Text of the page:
Thus the Yo-Yo story, which began with the report-s of a few alert observers who noticed some unusual installations in 1953 and 1954, ends with the tests of the mock-up system in the autumn of 1958. It raises some interesting questions, for example how quickly the Sorge information would have been believed if the Yo-Yo sites not been seen, reported, and analyzed. Even with the analytic report in :hand, some of the specialists involved in the debriefing doubted much of what Sorge said in the early stages. The approach of the analytic report itself, the setting out to design a Soviet electronic system on the basis of its physical appearance, was unique; it succeeded largely because the design was so different from anything theretofore developed.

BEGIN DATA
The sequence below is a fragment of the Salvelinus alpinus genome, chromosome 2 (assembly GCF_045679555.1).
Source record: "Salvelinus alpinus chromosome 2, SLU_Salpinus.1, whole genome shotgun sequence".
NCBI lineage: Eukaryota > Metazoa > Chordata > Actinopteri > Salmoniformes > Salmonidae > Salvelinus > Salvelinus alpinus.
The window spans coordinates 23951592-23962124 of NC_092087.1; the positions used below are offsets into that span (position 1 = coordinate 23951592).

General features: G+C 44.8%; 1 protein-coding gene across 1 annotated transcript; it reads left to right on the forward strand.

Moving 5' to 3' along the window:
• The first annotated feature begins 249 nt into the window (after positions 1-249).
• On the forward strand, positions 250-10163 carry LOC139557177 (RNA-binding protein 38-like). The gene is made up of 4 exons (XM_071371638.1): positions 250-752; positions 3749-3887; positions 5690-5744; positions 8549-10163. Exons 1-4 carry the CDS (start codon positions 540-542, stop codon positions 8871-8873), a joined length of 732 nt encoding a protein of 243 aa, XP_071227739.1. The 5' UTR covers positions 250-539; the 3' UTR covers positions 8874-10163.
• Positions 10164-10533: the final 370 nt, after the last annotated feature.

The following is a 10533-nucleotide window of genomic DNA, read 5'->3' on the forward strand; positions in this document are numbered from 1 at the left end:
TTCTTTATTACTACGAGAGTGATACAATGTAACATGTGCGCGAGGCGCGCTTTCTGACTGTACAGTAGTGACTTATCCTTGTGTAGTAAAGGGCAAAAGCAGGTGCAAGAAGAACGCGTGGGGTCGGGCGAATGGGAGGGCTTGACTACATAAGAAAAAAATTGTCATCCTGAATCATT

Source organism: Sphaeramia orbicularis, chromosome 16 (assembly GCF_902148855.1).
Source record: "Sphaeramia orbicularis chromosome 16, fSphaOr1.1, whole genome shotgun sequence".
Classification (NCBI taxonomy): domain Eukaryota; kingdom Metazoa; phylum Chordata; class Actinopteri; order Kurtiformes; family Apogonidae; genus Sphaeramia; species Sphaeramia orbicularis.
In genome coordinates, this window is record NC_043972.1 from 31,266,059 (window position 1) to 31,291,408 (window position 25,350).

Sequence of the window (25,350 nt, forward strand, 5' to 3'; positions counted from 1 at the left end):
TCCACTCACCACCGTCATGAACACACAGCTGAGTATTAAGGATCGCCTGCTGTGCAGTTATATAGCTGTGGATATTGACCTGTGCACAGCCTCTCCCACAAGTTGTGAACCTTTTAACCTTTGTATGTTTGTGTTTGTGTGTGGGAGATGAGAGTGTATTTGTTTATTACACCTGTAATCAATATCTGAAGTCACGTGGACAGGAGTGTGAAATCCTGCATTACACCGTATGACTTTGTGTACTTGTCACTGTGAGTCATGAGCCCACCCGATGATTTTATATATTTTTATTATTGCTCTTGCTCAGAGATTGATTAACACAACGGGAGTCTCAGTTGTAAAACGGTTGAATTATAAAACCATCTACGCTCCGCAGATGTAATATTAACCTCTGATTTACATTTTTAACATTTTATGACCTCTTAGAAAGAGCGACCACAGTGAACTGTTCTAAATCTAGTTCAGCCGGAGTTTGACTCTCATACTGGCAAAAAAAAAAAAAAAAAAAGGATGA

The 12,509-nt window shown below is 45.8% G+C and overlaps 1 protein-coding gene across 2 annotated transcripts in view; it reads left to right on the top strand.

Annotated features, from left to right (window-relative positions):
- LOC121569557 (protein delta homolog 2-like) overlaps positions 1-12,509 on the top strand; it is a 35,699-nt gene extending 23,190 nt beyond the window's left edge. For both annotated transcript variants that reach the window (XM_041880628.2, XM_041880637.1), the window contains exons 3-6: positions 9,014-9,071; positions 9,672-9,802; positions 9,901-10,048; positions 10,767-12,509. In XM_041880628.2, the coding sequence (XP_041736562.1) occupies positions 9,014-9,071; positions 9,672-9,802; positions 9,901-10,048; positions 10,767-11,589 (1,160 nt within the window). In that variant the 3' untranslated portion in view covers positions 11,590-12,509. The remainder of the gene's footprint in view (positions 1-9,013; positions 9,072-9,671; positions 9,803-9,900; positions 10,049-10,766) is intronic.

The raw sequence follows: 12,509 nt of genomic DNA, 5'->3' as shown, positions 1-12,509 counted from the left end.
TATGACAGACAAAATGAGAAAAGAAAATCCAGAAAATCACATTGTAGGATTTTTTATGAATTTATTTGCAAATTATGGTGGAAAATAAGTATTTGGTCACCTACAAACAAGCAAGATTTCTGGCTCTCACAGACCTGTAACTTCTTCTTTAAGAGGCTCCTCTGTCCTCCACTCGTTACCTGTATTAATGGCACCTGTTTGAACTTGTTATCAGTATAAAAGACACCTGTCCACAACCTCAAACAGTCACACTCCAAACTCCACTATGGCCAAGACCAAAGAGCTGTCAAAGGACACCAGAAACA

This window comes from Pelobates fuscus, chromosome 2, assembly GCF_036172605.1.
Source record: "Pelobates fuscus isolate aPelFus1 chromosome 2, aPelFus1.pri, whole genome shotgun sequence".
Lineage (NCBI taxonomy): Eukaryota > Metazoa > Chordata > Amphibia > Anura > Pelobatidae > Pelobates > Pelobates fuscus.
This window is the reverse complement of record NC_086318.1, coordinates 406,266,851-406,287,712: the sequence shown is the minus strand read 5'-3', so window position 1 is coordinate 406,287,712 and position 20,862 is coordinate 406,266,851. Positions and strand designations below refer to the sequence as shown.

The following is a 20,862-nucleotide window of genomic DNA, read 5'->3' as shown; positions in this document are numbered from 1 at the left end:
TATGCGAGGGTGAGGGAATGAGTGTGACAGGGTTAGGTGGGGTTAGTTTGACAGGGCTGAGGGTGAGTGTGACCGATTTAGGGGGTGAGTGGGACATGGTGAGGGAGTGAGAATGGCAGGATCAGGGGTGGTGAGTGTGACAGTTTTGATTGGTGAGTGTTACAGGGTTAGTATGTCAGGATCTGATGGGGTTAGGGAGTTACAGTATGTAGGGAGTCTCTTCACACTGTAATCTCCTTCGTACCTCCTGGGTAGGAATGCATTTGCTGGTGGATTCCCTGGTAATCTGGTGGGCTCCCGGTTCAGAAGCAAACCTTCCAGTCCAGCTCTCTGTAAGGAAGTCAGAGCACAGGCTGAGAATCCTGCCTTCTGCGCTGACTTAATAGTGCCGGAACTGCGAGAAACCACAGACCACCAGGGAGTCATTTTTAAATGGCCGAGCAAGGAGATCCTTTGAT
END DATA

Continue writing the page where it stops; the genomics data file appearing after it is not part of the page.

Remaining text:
The concern of electronics analysts about the new Soviet guidance system has remained undiminished, because our information on its internal workings ends with the 1950-1953 period, and what the Soviets may have done in the intervening years to improve its performance is a continuing problem. Several studies have considered what improvements could be made in the B-200, but no intelligence information has come to light on any that have been made. And now the recent appearance of a second-generation missile guidance system, Fruit Set, which might be loosely described as a mobile Yo-Yo, is tending to push the original B-200 into the background.
1 Soviet Bloc electronics items are assigned nicknames, as opposed to code names or cover names, to provide a common nomenclature in the collection and production of intelligence. These nicknames are selected and agreed upon on a tripartite basis among electronics intelligence representatives of the United States, the UK, and Canada.